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...sigh..another problem how shall I prove the following? $$ {\cot A\over1- \tan A} + {\tan A \over 1- \cot A} = 1 + \tan A + \cot A$$

so what now? the following's what I've done: $$\cot A - \cot^2 A + \tan A- \tan^2 A \over 2 - \tan A - \cot A$$

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try to avoid LCM for the denominator before simplification. Observe that $1-\cot A=-\frac{1-\tan A}{\tan A}$ – lab bhattacharjee May 8 '13 at 15:12
up vote 5 down vote accepted

Let $\tan A=a\implies \cot A=\frac1a$

So, the problem reduces to

$$\frac{\frac1a}{1-a}+\frac a{1-\frac1a}=\frac1{a(1-a)}+\frac{a^2}{a-1}$$ $$=\frac1{a(1-a)}-\frac{a^2}{1-a}=\frac{1-a^3}{a(1-a)}=\frac{1+a+a^2}a=a+\frac1a+1$$


$$\frac{\tan A}{1-\cot A}=\frac{\tan^2A}{\tan A-1} (\text{ multiplying the numerator & the denominator by }\tan A) $$

$$\implies \frac{\tan A}{1-\cot A}=-\frac{\tan^2A}{1-\tan A}$$

$$\text{So,} {\cot A\over1- \tan A} + {\tan A \over 1- \cot A}={\cot A\over1- \tan A} -\frac{\tan^2A}{1-\tan A}=\frac{\cot A-\tan^2A}{1-\tan A}=\frac{1-\tan^3A}{\tan A(1-\tan A)} (\text{ multiplying the numerator & the denominator by }\tan A) $$

$$=\frac{1+\tan A+\tan^2A}{\tan A}\text{ (assuming }1-\tan A\ne0)$$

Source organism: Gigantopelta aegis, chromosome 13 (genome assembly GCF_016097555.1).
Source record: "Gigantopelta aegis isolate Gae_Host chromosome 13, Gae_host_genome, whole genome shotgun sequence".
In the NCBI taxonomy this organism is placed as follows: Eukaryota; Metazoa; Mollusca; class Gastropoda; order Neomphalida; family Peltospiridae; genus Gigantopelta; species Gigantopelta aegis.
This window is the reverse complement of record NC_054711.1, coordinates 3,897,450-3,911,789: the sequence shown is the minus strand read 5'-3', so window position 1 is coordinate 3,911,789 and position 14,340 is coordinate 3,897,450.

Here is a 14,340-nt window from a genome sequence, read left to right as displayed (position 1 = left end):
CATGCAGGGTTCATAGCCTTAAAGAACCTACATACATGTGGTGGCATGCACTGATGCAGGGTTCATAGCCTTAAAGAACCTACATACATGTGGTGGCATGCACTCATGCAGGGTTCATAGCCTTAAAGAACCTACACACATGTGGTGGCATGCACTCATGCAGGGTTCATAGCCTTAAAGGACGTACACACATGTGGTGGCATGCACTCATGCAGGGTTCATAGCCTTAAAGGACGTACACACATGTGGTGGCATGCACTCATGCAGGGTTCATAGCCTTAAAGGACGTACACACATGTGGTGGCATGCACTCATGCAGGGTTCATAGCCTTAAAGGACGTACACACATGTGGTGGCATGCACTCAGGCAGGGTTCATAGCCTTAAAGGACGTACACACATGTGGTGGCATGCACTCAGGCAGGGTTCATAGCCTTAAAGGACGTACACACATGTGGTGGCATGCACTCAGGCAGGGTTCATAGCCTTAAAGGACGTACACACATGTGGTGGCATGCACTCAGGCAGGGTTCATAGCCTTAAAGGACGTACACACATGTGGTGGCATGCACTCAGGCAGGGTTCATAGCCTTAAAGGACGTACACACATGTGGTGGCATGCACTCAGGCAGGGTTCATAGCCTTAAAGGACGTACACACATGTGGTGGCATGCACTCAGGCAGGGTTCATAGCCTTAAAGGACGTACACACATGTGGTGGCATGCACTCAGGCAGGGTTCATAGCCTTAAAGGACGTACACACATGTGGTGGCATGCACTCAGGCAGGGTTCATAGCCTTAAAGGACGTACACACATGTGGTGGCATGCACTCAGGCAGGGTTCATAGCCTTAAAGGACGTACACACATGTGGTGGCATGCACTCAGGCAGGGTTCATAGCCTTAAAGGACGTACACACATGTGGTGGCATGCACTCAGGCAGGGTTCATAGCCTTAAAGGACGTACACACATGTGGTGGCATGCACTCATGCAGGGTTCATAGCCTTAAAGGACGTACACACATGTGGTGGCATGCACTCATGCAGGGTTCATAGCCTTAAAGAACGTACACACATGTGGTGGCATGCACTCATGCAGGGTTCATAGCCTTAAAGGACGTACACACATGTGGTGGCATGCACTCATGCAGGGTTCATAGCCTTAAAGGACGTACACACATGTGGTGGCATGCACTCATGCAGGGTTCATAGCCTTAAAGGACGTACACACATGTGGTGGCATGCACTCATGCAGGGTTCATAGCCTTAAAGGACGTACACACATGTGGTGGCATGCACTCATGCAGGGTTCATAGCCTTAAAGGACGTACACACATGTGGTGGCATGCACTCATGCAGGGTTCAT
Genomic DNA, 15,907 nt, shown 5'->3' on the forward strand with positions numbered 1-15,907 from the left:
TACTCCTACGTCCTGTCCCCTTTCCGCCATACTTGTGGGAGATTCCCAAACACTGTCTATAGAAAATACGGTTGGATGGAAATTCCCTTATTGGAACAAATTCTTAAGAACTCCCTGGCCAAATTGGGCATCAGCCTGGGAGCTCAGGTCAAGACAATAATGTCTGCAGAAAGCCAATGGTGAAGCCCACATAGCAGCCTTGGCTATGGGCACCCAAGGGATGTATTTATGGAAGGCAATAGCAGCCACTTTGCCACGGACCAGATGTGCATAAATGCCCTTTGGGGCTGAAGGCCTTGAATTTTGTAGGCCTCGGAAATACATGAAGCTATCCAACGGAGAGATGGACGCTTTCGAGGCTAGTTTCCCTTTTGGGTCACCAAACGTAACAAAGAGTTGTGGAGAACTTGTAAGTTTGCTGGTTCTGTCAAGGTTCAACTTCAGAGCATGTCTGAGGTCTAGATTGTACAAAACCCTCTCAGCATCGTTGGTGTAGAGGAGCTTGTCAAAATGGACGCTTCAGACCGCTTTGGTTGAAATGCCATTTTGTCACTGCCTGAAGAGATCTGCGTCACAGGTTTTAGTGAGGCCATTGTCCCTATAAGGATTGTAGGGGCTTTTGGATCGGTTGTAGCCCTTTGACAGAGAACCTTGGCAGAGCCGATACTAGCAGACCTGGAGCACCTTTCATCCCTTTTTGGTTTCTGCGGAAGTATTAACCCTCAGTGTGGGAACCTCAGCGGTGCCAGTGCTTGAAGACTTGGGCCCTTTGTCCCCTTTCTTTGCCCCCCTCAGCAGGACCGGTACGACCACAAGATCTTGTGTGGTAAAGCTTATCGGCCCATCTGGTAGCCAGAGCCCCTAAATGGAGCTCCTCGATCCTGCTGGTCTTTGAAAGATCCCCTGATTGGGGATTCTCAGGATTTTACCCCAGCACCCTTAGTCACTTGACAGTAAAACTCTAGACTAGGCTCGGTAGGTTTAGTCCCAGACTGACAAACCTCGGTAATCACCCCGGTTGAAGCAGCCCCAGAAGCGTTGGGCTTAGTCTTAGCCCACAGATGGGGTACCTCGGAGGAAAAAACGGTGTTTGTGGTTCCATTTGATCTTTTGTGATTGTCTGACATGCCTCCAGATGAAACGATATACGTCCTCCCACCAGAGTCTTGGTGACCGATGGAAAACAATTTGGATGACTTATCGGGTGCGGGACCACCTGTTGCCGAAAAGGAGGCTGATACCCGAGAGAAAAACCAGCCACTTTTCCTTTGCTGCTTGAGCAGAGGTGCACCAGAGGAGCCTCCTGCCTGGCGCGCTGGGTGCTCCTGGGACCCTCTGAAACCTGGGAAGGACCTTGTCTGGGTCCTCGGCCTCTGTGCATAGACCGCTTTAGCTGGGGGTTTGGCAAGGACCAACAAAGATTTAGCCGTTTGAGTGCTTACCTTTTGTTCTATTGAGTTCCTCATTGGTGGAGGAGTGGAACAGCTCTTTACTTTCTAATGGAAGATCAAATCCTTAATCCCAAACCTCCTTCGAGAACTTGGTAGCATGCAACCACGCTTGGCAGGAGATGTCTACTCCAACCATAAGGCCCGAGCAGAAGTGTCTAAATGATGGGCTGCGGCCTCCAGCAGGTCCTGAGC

$$=\cot A+1+\tan A$$

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+1 for the first method that makes the problem clearer. (Also, don't you mean "assuming $\tan A ≠ 0$"?) – Mohammad Ali Baydoun May 8 '13 at 15:21
@Magtheridon96, no. Have you seen that I've cancelled $1-\tan A?$ – lab bhattacharjee May 8 '13 at 15:24
Oh I see. That assumption was referring to the previous step :v – Mohammad Ali Baydoun May 8 '13 at 15:25
How do you get $1 + tanA + tan^2A$ from $1-tan^3A$ in the last 2 steps? – Ghost May 8 '13 at 15:50
@Ghost, $a^3-b^3=(a-b)(a^2+ab+b^2)$ – lab bhattacharjee May 8 '13 at 15:51

$$ \begin{align} \frac{\cot A}{1-\tan A}+\frac{\tan A}{1-\cot A}&=\frac{\cos A\cot A - \sin A \tan A}{\cos A-\sin A} \\\\&=\frac{\frac{\cos^2 A}{\sin A} - \frac{\sin^2 A}{\cos A}}{\cos A-\sin A} \\\\&=\frac{\cos^3 A - \sin^3 A}{(\cos A \sin A)(\cos A-\sin A)} \\\\&=\frac{\cos^2 A + \sin^2 A + \sin A\cos A}{\cos A \sin A} \\\\&=1+\cot A+\tan A \end{align} $$

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